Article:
Paris; Farlag Grohar, 1948. Item #38959

First edition. Original stiff wrappers. 8vo. 67, [3] pages. 23 cm. A collection of 52 paintings and illustrations by the artist Benn; illustrated reproductions of his still lifes and portraitures printed in color and black and white; with an essay on the artist written by the film critic Joseph Marie Lo Duca (one of the cofounders of the French Nouvelle Vague journal Cahiers du Cinema) , printed with historiated initials. Benn “(Benzion Rabinovich; 1905–1989) , painter and graphic artist. Benn was born in Bialystok, Poland, and finished the Hebrew gymnasium there, where he later started his education in art at the private studios of local artists. He also studied at the Academy of Arts in Warsaw. He made his debut in 1927 with his first solo exhibition, shown first in Bialystok and then in Warsaw. During this period, he designed the typography for collections of Yiddish poetry. In Bialystok, his native town, he became a leading figure in local cultural life. He was among the founders of the modernist group ‘3F’ (‘Forma-Farba-Faktura’) , where most of the members were Jewish artists. In 1928, he organized the first Autumn Salon for Bialystok and Vilna artists. In 1926–29, he designed the scenery for the performances of several Yiddish theater companies in Bialystok. In 1929, the Bialystok municipality awarded him a scholarship for a trip to Paris. On the eve of his departure, Benn arranged a ‘farewell’ solo exhibition that was later shown in Warsaw with the assistance of the Jewish Society for Encouragement of Artists. In Paris, he studied with Fernand Leger. From 1932, Benn regularly exhibited in Paris art salons. His works were highly praised by critics and won public recognition. Six one-man shows in the 1930s at private art galleries in Paris are yet another indication of his success. During this period, he was also active in book design. During the German occupation of France, Benn went into hiding. However, not long before the end of the occupation, he was finally seized by the Gestapo and deported to the Drancy concentration camp. By sheer luck, he not only survived but also escaped further deportation to Auschwitz. In 1945, Benn returned to Paris. In the post-war years, having rejected the cubist and expressionistic techniques that had so strongly attracted him in the 1920s and 1930s, Benn crystallized his individual manner based on an organic combination of ‘metaphysical painting’ techniques and surrealism. From the 1950s through the 1970s, while mainly active in painting, he also engaged in book design and, among other works in this field, executed a series of illustrations for The Song of Songs (1950, 1974) and other books of the Bible (1948, 1954, 1971) , as well as for an edition of ‘Chad Gadya’ (1956) . In these years, he had numerous oneman shows in France and other West European countries as well as in Canada and Israel. ” (EJ 2007) Subjects: Artists - France. Bildband. OCLC lists 19 copies worldwide. Backstrip repaired and covers browning. Internally Very Good. Good condition. (ART-18-11A).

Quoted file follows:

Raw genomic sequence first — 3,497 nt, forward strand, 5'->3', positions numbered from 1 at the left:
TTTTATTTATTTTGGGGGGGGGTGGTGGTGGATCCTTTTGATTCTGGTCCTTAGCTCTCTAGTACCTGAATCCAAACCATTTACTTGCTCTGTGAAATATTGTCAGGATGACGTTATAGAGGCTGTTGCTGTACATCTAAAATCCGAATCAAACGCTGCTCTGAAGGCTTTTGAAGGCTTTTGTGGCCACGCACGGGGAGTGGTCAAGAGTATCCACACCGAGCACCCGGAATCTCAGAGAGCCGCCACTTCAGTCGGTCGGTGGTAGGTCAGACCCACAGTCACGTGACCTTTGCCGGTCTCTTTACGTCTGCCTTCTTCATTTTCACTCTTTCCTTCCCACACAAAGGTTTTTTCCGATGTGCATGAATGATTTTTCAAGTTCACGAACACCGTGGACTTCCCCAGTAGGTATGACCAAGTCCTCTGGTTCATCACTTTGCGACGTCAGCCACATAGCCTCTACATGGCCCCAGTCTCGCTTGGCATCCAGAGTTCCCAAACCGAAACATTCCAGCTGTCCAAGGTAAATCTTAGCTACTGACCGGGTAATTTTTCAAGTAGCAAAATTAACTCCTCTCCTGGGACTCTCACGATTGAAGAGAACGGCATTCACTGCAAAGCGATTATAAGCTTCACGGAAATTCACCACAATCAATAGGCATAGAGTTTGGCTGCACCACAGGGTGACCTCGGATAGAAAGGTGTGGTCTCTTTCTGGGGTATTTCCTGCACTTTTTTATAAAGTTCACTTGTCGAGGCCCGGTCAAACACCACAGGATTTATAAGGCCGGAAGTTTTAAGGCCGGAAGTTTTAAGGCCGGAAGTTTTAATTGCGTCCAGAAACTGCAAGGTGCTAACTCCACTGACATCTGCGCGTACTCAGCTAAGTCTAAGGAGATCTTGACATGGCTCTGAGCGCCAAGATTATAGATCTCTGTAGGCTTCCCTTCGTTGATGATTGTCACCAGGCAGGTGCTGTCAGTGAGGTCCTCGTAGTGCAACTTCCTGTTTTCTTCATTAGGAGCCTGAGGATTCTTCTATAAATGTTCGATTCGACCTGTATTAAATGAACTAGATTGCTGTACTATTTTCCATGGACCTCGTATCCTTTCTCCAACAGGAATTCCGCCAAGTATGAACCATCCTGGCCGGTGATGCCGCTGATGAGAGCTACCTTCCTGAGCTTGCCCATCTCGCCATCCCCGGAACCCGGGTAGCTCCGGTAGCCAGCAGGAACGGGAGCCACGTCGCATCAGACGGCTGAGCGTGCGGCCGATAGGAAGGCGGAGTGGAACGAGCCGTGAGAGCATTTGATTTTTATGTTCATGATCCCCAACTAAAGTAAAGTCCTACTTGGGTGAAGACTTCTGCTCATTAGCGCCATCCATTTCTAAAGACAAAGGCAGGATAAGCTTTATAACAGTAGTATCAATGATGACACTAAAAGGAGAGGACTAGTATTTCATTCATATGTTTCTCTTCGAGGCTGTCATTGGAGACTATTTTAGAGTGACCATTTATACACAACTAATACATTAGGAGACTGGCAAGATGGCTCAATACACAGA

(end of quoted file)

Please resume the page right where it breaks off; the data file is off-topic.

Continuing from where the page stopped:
Price: $175.00

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